The Madonnas of Echo Park: A Novel
“A work of fiction is an excellent place for a confession.”
To be truthful, this is a collection of short stories with a common theme, not a novel. As author Skyhorse makes clear in the introductory author’s note (items which always take away more than they add to the reading experience), one of the stories is based on something that happened to him in grade school. At the time Skyhorse presumed that he was a Native American and, thus, refused to dance with a young girl because she was a Mexican. Since that time the author, who has worked as an editor in the publishing industry, has learned that he is primarily Mexican-American. This collection of stories, then, is intended to honor the culture—and the people—he once snubbed. It is an act of contrition, of penitence.
In the eyes of this reviewer, this collection worked a bit more than half the time but was not fully successful. On the positive side, Skyhorse gives life to people on the peripheries of Los Angeles who are often invisible. They are the house cleaners, the bus boys, the daily contractors who scrape along in L.A. without set plans for their future. Many of them are Hispanics (who have displaced African-Americans but themselves are threatened by newly arriving Asians) from Mexico or Mexican-Americans born in the U.S. As Skyhorse makes clear, these are the people who take buses to work across the great expanses of L.A. and their lives tend to be at the mercy of factors beyond their control.
“The areas around St. Vincent and MacArthur Park are Latino; Mexican, some Salvadoran. A new influx of Koreans hit the area several years ago, but there aren’t enough of them yet for tension.”
The short tales are interesting and constitute relatively fast reading. But this reader did not find the boldness, the vividness in the telling that some have focused on. If anything, Skyhorse too often writes in the style of Junot Diaz and Oscar Hijuelos, as if starkness and drama and scenes that are a bit too descriptive—and occasionally disorderly—are essential to Hispanic writing. This is offered as a critical point because a number of the tales were just this side of charming, and that charm was lost in the translation to grittiness.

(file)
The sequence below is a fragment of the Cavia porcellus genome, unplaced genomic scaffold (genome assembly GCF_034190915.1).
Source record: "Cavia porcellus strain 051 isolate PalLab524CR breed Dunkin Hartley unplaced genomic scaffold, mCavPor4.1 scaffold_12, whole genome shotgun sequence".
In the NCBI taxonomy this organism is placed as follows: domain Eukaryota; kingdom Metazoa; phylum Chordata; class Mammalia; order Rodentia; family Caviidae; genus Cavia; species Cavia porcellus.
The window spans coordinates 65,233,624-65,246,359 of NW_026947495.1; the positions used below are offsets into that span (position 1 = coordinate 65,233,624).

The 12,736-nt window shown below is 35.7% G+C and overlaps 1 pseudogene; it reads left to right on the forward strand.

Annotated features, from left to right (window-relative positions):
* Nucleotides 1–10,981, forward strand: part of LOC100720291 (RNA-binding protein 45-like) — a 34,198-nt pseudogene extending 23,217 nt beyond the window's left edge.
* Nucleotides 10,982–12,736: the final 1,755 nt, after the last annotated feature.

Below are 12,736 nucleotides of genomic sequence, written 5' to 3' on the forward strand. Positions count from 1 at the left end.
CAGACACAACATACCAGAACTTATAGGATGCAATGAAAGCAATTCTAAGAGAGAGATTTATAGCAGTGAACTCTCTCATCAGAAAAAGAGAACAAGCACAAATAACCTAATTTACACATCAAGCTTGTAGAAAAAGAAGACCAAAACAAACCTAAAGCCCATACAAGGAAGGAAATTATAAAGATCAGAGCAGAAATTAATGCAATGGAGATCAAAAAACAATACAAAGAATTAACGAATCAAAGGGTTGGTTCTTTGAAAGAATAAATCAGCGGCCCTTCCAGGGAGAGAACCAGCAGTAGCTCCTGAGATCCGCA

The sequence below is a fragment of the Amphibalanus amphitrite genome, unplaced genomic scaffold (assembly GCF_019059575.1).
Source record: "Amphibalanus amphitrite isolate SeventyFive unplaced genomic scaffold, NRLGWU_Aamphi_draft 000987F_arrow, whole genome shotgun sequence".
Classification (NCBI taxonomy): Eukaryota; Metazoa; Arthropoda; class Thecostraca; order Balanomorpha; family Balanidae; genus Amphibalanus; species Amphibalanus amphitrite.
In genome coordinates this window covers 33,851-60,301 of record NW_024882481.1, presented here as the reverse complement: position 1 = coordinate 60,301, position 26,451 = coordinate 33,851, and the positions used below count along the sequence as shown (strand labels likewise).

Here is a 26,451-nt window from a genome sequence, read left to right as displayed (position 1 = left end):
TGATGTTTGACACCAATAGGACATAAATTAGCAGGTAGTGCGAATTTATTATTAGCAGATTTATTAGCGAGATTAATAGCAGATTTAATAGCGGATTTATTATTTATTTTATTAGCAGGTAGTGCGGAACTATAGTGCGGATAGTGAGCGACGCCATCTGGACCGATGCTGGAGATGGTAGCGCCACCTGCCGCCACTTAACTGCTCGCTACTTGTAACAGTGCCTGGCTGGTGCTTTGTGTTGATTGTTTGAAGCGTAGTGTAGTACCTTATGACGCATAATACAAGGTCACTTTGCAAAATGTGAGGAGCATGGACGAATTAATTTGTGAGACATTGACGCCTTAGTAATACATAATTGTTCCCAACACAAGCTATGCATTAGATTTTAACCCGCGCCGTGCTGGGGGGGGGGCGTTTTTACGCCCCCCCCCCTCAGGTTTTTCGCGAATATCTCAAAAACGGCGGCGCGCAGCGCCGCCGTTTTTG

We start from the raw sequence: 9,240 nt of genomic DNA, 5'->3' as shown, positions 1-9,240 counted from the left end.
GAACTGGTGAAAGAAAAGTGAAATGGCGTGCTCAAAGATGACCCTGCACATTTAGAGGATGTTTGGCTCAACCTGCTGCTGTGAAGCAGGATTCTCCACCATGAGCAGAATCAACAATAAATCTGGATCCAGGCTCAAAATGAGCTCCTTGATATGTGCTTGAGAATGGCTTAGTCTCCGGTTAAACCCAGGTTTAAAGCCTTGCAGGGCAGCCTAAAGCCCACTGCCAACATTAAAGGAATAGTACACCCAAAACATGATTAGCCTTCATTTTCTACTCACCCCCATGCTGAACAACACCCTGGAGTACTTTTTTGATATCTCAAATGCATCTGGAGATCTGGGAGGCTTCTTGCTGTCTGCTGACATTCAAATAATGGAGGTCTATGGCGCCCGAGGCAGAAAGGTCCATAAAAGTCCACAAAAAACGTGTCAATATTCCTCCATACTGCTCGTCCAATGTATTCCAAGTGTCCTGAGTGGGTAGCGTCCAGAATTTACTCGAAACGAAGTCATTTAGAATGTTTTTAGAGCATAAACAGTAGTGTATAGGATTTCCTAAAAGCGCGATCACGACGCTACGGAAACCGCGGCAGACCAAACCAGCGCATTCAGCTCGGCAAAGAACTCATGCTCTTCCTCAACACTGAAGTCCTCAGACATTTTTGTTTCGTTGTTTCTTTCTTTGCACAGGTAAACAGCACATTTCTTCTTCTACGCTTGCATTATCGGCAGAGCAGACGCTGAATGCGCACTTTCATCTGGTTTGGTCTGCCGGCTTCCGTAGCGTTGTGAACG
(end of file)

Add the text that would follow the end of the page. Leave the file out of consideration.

Hispanic readers—and most especially those who have lived in L.A.—are likely going to see these tales as non-exceptional reflections of real life. This is fine, but it’s hard to expect that most non-Hispanics will relate to them except as curiosity pieces. And while Skyhorse pays tribute to Mexicans/Mexican-Americans, he also in one particular story shows that there can be troubling differences, and real anger, between the two groups. This was a bit troubling even if it reflects reality—the laundering of dirty cultural linen in public.
Some readers may be put off by the round-robin nature of the tales that cross-reference each other in terms of characters and situations. What seems at first cute becomes a bit tiring after the first hundred pages. The most troubling issue for this reviewer, quite surprisingly, had to do with editing. Mentioned repeatedly is the fact that the Mexican-American residents of Chavez Ravine were forcibly evicted (and their homes destroyed) in the early 1950s to make way for what would become Dodger Stadium and the LAPD Academy.
This is raised as a grievance in so many of the stories that one becomes surprised that Skyhorse did not catch his own repetitiveness and deal with it. Or was it meant to be disruptive to the reading as an analogy to the disruption of these residents’ lives for what was claimed to be the greater good?
All in all, this is a fine debut for a first-time author. Yet this reviewer believes that Skyhorse has a choice to make when it comes to his next release. He can either use his calming voice to write about life in a style that is a bit more positive and charming, or he can ratchet up the grittiness and become an angry voice. It is hoped that calmness prevails.